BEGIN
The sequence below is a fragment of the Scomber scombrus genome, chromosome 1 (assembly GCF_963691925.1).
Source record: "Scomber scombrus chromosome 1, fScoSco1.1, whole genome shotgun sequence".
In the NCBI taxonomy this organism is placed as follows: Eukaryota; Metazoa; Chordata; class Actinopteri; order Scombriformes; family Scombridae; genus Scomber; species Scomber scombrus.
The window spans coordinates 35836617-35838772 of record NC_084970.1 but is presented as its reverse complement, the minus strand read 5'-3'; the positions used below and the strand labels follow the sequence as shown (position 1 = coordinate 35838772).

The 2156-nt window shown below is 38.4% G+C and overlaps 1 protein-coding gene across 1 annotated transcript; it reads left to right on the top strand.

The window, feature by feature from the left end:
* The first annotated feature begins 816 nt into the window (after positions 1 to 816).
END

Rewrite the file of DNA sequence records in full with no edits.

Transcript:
The sequence below is a fragment of the Scomber scombrus genome, chromosome 1 (assembly GCF_963691925.1).
Source record: "Scomber scombrus chromosome 1, fScoSco1.1, whole genome shotgun sequence".
In the NCBI taxonomy this organism is placed as follows: Eukaryota; Metazoa; Chordata; class Actinopteri; order Scombriformes; family Scombridae; genus Scomber; species Scomber scombrus.
The window spans coordinates 35836617-35838772 of record NC_084970.1 but is presented as its reverse complement, the minus strand read 5'-3'; the positions used below and the strand labels follow the sequence as shown (position 1 = coordinate 35838772).

The 2156-nt window shown below is 38.4% G+C and overlaps 1 protein-coding gene across 1 annotated transcript; it reads left to right on the top strand.

The window, feature by feature from the left end:
* The first annotated feature begins 816 nt into the window (after positions 1 to 816).